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Phase-coupled oscillator models can predict hippocampal inhibitory synaptic connections

Authors

  • F. K. Skinner,

    1. 1 Toronto Western Research Institute, University Health Network, 399 Bathurst Street, MP12-303, Toronto, Ontario, Canada Departments of 2Medicine (Neurology) and 3Physiology, University of Toronto, Toronto, Ontario, Canada 4Institute of Biomaterials and Biomedical Engineering, University of Toronto, Toronto, Ontario, Canada
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  • 1,2,3,4 C. Wu,

    1. 1 Toronto Western Research Institute, University Health Network, 399 Bathurst Street, MP12-303, Toronto, Ontario, Canada Departments of 2Medicine (Neurology) and 3Physiology, University of Toronto, Toronto, Ontario, Canada 4Institute of Biomaterials and Biomedical Engineering, University of Toronto, Toronto, Ontario, Canada
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  • and 1 L. Zhang 1,2

    1. 1 Toronto Western Research Institute, University Health Network, 399 Bathurst Street, MP12-303, Toronto, Ontario, Canada Departments of 2Medicine (Neurology) and 3Physiology, University of Toronto, Toronto, Ontario, Canada 4Institute of Biomaterials and Biomedical Engineering, University of Toronto, Toronto, Ontario, Canada
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: Dr F. K. Skinner, at 1Toronto Western Research Institute, as above.
E-mail:fskinner@uhnres.utoronto.ca

Abstract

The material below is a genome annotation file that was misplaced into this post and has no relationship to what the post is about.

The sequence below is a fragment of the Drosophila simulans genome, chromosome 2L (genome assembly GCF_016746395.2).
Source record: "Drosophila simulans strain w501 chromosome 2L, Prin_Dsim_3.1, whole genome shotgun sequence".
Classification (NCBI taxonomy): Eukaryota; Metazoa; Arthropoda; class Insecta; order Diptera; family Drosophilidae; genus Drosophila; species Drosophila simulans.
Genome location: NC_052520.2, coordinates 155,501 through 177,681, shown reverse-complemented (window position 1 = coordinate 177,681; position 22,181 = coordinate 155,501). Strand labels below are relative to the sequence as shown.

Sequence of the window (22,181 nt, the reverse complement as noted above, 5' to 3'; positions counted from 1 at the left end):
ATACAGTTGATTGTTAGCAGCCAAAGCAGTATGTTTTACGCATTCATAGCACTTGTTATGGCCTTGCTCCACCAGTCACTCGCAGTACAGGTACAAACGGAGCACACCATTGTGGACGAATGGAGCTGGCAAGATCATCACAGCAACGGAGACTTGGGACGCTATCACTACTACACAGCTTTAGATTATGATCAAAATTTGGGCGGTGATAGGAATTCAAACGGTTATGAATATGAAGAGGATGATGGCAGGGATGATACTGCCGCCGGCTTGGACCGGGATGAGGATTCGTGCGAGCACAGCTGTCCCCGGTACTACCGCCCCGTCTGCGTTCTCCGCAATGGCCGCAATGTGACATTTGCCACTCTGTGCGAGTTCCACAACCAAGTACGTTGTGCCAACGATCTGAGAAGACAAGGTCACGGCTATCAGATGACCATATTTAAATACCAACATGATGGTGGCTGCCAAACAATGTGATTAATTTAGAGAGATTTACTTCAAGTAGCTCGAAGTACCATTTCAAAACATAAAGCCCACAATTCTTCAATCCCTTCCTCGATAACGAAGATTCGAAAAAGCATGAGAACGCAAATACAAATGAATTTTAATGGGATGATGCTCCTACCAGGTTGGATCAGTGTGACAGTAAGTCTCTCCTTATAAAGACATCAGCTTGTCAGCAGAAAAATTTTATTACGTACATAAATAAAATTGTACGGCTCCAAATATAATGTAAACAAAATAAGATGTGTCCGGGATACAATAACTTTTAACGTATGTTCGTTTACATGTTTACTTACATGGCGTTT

What factors are responsible for propagating electrical activity in the hippocampus? Using an intact, isolated hippocampus preparation, it is possible to observe spontaneous delta (≤ 4 Hz) waves of rhythmic field potentials. These rhythmic potentials are inhibitory in nature, mediated by GABAergic inhibitory potentials originating from a population of principal neurons. They start in the ventro-temporal region and move longitudinally towards the dorso-septal region with a phase lag of ≈ 10% between the extracellular recordings. We use the mathematical framework of phase-coupled oscillators (PCO) to gain some insight into the underlying network system. A chain of 15 nearest-neighbour bidirectionally coupled PCOs is used where each oscillator refers to a segment of the CA1 region of the hippocampus that can generate these slow field potentials. We find that ventro-dorsal delta waves exist if there is a dominance in coupling strength in one direction. Without a one-way coupling dominance, ventro-dorsal waves can still exist, but then the coupling strengths need to be much larger. The relationship between entrained and intrinsic frequencies and the variation of propagation speeds along the longitudinal axis can be used to determine which case applies. Currently available experimental data supports one of the cases, predicting that there is a stronger ventral to dorsal inhibitory effect.

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